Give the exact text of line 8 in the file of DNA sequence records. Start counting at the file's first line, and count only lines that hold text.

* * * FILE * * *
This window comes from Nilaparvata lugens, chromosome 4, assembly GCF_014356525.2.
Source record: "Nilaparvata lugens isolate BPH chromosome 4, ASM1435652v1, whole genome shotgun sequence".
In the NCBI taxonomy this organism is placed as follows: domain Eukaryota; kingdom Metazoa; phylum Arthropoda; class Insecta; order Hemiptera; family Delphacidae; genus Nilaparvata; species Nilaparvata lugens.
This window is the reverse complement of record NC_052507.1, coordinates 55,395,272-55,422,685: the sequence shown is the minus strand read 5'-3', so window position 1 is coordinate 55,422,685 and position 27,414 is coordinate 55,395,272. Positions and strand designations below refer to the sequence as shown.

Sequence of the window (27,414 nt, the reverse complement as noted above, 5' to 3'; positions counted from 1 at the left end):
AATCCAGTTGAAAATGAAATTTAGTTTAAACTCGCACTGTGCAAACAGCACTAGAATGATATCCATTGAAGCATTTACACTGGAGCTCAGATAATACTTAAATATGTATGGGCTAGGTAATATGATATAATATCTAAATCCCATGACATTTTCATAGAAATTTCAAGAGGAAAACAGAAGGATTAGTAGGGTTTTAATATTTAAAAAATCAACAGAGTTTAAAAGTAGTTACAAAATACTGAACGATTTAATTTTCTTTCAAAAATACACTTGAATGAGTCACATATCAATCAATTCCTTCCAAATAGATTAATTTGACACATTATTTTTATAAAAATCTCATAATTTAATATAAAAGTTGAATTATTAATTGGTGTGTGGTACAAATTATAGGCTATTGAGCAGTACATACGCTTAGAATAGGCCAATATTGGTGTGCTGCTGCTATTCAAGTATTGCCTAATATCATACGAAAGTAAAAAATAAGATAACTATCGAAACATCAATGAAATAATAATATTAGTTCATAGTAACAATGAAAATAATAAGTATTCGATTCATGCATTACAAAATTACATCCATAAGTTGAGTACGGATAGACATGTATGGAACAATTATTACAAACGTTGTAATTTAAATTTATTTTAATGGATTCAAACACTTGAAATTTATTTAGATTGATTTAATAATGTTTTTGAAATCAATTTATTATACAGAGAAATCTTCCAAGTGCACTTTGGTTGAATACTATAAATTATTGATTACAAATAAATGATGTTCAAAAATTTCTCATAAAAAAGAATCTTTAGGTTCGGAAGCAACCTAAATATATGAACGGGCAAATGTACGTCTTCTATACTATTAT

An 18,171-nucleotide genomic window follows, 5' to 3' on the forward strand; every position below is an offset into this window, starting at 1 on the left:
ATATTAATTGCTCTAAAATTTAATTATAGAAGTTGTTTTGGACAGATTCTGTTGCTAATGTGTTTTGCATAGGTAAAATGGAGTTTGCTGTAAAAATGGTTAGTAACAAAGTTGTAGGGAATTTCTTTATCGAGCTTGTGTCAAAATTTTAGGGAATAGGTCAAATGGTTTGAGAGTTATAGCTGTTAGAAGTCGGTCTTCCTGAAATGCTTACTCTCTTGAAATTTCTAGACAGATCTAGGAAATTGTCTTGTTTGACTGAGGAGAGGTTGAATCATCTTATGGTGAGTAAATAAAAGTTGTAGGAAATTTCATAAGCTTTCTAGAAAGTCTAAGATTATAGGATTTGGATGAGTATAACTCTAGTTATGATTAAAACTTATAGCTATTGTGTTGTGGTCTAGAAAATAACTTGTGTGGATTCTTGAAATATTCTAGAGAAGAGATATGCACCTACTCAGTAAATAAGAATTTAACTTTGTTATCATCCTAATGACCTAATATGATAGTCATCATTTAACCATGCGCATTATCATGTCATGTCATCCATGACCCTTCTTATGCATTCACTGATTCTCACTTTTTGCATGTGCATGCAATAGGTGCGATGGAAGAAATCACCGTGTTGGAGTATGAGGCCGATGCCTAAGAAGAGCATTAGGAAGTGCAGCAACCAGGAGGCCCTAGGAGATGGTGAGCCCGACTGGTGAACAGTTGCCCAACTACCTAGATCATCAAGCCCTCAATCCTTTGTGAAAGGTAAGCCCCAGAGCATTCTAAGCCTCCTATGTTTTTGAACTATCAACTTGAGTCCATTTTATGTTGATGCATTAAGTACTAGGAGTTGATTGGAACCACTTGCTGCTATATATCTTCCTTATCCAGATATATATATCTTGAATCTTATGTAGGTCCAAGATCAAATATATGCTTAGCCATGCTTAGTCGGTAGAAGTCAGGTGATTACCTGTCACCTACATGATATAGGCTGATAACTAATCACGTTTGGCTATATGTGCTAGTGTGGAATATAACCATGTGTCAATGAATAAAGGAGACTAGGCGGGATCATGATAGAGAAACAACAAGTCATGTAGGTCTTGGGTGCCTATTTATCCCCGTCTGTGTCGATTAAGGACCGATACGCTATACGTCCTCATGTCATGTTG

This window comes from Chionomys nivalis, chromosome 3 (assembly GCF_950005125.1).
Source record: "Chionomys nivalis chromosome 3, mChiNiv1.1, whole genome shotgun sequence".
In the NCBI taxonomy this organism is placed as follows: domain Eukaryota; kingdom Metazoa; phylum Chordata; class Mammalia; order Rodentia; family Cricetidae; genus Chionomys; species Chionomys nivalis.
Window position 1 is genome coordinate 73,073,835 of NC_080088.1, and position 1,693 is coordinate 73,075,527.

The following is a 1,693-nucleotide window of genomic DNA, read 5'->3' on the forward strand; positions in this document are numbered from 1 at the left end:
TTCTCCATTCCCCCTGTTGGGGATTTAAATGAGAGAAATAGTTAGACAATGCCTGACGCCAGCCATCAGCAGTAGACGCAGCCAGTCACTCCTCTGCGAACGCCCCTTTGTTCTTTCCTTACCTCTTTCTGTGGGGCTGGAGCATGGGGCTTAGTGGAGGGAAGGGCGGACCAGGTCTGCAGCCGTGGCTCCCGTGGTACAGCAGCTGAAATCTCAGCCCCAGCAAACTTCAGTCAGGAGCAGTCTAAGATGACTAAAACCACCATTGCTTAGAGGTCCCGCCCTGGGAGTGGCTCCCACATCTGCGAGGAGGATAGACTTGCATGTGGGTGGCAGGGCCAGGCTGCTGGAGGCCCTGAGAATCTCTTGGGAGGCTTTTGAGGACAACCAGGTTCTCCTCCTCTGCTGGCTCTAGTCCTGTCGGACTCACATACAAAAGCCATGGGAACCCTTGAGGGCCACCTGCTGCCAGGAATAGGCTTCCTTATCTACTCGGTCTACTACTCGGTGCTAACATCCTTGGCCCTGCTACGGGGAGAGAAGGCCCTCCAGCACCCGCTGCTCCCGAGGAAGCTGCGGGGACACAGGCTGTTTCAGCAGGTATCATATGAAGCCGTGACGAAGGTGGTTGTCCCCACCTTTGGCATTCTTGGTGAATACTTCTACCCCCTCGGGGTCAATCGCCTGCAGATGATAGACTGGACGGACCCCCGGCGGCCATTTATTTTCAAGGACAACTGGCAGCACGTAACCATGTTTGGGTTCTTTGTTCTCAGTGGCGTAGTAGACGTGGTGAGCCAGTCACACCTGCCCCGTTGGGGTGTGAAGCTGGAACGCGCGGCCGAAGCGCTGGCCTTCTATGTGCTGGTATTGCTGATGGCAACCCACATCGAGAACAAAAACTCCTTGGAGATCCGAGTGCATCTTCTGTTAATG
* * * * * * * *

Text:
ATATTAATTGCTCTAAAATTTAATTATAGAAGTTGTTTTGGACAGATTCTGTTGCTAATGTGTTTTGCATAGGTAAAATGGAGTTTGCTGTAAAAATGGTTAGTAACAAAGTTGTAGGGAATTTCTTTATCGAGCTTGTGTCAAAATTTTAGGGAATAGGTCAAATGGTTTGAGAGTTATAGCTGTTAGAAGTCGGTCTTCCTGAAATGCTTACTCTCTTGAAATTTCTAGACAGATCTAGGAAATTGTCTTGTTTGACTGAGGAGAGGTTGAATCATCTTATGGTGAGTAAATAAAAGTTGTAGGAAATTTCATAAGCTTTCTAGAAAGTCTAAGATTATAGGATTTGGATGAGTATAACTCTAGTTATGATTAAAACTTATAGCTATTGTGTTGTGGTCTAGAAAATAACTTGTGTGGATTCTTGAAATATTCTAGAGAAGAGATATGCACCTACTCAGTAAATAAGAATTTAACTTTGTTATCATCCTAATGACCTAATATGATAGTCATCATTTAACCATGCGCATTATCATGTCATGTCATCCATGACCCTTCTTATGCATTCACTGATTCTCACTTTTTGCATGTGCATGCAATAGGTGCGATGGAAGAAATCACCGTGTTGGAGTATGAGGCCGATGCCTAAGAAGAGCATTAGGAAGTGCAGCAACCAGGAGGCCCTAGGAGATGGTGAGCCCGACTGGTGAACAGTTGCCCAACTACCTAGATCATCAAGCCCTCAATCCTTTGTGAAAGGTAAGCCCCAGAGCATTCTAAGCCTCCTATGTTTTTGAACTATCAACTTGAGTCCATTTTATGTTGATGCATTAAGTACTAGGAGTTGATTGGAACCACTTGCTGCTATATATCTTCCTTATCCAGATATATATATCTTGAATCTTATGTAGGTCCAAGATCAAATATATGCTTAGCCATGCTTAGTCGGTAGAAGTCAGGTGATTACCTGTCACCTACATGATATAGGCTGATAACTAATCACGTTTGGCTATATGTGCTAGTGTGGAATATAACCATGTGTCAATGAATAAAGGAGACTAGGCGGGATCATGATAGAGAAACAACAAGTCATGTAGGTCTTGGGTGCCTATTTATCCCCGTCTGTGTCGATTAAGGACCGATACGCTATACGTCCTCATGTCATGTTG